New Britain to spend $100,000 to get word out on hot spot fee - WFSB 3 Connecticut

New Britain to spend $100,000 to get word out on 911 hot spot fee

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Many New Britain residents told Eyewitness News that they are upset with the city for paying a public relations firm $100,000 to better explain a recently adopted ordinance.

A recently passed ordinance that will charge property owners "hot spot fees" for the properties that generate the highest volume of police and fire calls in the city.

A letter was sent from the management company for the Farmington Hills apartment complex to all residents several months ago.

"Dear tenant, New Britain's mayor wants to raise your rent and punish you by charging you $500 for calling 911," the letter read.

"They acted completely irresponsibly by telling really blunt lies to the public," said New Britain Mayor Tim O'Brien.

But, many residents still don't know what the truth is. 

"He'll charge you, so I don't call 911," said resident Jose Rivera.

Melvin Torres agreed and said residents told her they are worried about paying a fee for calling for help.

"Everybody's scared. If you want to call the cops, you can't because of the $500 for yourself. You can't pay for that," Torres said. "If you want to try and help somebody, you can't."

And that's why the mayor said he felt he had to set the record straight. According to the proposed hot spot ordinance, buildings will be fined for making more than nine non-emergency calls a year and right now, no monetary fee has been established.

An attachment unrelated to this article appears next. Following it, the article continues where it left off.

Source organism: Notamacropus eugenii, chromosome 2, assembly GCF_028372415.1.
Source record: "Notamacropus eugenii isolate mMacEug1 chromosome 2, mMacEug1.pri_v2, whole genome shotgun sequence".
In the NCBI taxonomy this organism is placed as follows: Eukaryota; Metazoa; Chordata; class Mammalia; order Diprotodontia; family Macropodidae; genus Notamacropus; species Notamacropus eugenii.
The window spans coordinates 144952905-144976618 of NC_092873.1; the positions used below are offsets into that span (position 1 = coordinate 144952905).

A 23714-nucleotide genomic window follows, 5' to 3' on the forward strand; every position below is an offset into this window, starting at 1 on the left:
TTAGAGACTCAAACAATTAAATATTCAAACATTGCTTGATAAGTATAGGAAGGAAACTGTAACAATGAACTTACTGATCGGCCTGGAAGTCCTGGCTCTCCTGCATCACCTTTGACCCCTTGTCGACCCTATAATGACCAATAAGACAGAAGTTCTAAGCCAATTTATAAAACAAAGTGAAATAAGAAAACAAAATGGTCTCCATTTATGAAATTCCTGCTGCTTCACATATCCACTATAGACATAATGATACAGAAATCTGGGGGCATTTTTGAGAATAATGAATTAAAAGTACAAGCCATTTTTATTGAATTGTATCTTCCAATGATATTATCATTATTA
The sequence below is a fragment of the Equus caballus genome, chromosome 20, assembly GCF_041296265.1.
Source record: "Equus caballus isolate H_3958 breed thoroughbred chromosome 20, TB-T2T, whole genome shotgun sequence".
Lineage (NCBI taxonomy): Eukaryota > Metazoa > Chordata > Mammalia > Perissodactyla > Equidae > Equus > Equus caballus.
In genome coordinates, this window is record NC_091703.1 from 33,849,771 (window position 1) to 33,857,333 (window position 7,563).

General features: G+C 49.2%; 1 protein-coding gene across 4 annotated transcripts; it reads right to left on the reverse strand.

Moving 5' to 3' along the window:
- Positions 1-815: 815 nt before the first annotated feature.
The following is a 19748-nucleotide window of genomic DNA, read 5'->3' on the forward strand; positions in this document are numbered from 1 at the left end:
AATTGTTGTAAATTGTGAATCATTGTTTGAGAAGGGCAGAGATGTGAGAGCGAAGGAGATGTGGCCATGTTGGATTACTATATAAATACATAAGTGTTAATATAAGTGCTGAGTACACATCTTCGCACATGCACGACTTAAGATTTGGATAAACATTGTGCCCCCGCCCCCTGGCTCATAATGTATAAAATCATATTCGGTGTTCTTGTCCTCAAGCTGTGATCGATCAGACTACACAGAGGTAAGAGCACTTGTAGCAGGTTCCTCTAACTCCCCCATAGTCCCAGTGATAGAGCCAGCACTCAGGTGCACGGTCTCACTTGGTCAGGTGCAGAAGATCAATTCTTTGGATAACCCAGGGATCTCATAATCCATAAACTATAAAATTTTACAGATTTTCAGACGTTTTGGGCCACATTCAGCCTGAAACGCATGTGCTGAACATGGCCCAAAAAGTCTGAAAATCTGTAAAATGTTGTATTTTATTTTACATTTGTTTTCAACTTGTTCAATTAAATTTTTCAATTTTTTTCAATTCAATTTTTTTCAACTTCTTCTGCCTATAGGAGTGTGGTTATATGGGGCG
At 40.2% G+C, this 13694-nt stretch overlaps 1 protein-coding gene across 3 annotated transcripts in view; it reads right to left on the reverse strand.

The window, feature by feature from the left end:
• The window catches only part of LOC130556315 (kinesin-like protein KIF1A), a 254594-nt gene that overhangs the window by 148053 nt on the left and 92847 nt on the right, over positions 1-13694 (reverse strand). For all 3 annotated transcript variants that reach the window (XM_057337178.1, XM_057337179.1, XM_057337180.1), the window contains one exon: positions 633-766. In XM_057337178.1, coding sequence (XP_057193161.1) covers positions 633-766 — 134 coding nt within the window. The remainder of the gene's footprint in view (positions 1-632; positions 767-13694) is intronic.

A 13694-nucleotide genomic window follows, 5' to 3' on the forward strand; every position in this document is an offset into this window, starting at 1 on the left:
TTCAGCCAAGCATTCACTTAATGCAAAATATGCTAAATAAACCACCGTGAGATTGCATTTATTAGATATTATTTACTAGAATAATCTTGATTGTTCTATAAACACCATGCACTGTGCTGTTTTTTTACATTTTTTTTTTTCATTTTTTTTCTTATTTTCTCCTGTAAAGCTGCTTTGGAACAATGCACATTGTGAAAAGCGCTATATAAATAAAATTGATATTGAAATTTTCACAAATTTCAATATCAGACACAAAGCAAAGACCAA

"We have to be able to clean up the mess that they created and get the facts to the public," O'Brien said.

So, New Britain announced it was hiring PR firm Global Strategy Group to get out the message, at a cost of $100,000. Ads will go out via television, radio, print and online in both English and Spanish. 

"It's important to get the message to the public and make sure it's being delivered by all different channels," O'Brien said. "It's not enough just to issue a press release."

Opponents still blame City Hall.

"I think if the ordinance was clear, nobody would be guilty of misinformation spreading," said Eric Polinsky-Carrabetta of New Britain. "The fact that you have an ordinance on the books that confuses residents, whether it's due to the landlords or the administration is probably not a good ordinance to begin with."

Management at Farmington Hills apartment complex have since sent out a retraction letter, but some residents said they didn't get the message. And the landlords are still taking the fight to the city with a lawsuit.

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